Consumers obviously like the service. In Beijing, using a shared bike is much cheaper than catching a taxi, which costs 2.3 yuan ($0.33) per kilometer. Beijingers are even choosing to pedal rather than taking public transportation. One Beijing resident explained how she takes the bus to work every day, but hops on a bike to cycle back home when she gets off at 5:30 pm. In her own words: “It’s about 20 minutes to ride from my office to home, so I only need to pay 0.5 yuan (about $0.07) … It’s cheaper than public transportation.”

Growth in bike sharing in China’s densely populated cities has taken off because it solves that all important “first” or “last” mile in transportation at a very affordable price. Data shows that, of the 400 million trips taken on a Mobike, the first of the new breed of bike sharing companies, the typical ride is 1 to 3 kilometers, often between home and the subway, or the subway and work.

Seven new ride-sharing companies have raised $885 million in equity capital from Chinese and international investors over the past six months. Mobike, which began inundating Shanghai with its orange and silver bikes when it launched in April, 2016, is backed by financial heavyweights that include Tencent, Warburg Pincus and Temasek Holdings. In February, Mobike raised $300 million, and said it has joined forces with Foxconn, which has also taken a stake in the company, to double the number of bikes it will make this year to 10 million.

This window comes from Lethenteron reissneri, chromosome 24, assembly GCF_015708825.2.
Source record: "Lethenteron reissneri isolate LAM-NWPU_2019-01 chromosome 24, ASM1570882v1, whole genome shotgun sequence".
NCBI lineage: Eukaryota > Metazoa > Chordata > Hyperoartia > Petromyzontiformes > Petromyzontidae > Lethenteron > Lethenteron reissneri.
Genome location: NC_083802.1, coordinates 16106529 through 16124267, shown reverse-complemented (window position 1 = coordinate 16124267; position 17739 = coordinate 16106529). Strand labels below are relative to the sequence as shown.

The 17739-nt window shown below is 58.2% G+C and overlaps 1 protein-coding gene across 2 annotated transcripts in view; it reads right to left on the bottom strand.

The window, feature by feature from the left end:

Meanwhile, Beijing Bikelock Technology Co., more commonly known as Ofo, is backed by such notable companies as Xiaomi, Didi Chuxing, CITIC Capital, Matric Partners, Coatue Management and DST Global. Ofo, with its distinctive yellow bikes, recently raised $450 million of funding at a valuation of $1 billion.

While consumers and investors like the new bike sharing start-ups, they are causing headaches for city administrators. Dockless bike sharing may be convenient for consumers, but it means that bikes are discarded everywhere, clogging sidewalks in major cities like Beijing and Shanghai.

Shanghai officials recently seized over 4,000 shared bikes which had been parked illegally on sidewalks and city streets. Complaints from annoyed residents have been increasing. “There were only eight …complaints in Shanghai in the first half of 2016, but the number rose to 176 in the second half. As of March this year, we have received more than 460 complaints,” said a senior official at the Shanghai Consumer Council. As a result, China’s bicycle associations are now drafting guidelines to regulate the industry.

Another major question is the sustainability of the new bike sharing model with its razor thin margins. Bike sharing enthusiasts would do well to take note of the industry’s country cousin, China’s car sharing industry. Largely inspired by Zipcar, a U.S. company that issues cards to members to unlock vehicles for rent, China’s 350 short-term car rental companies are having cash flow and earnings problems, with virtually all in the red, according to a recent study by a unit of PriceWaterhouseCoopers.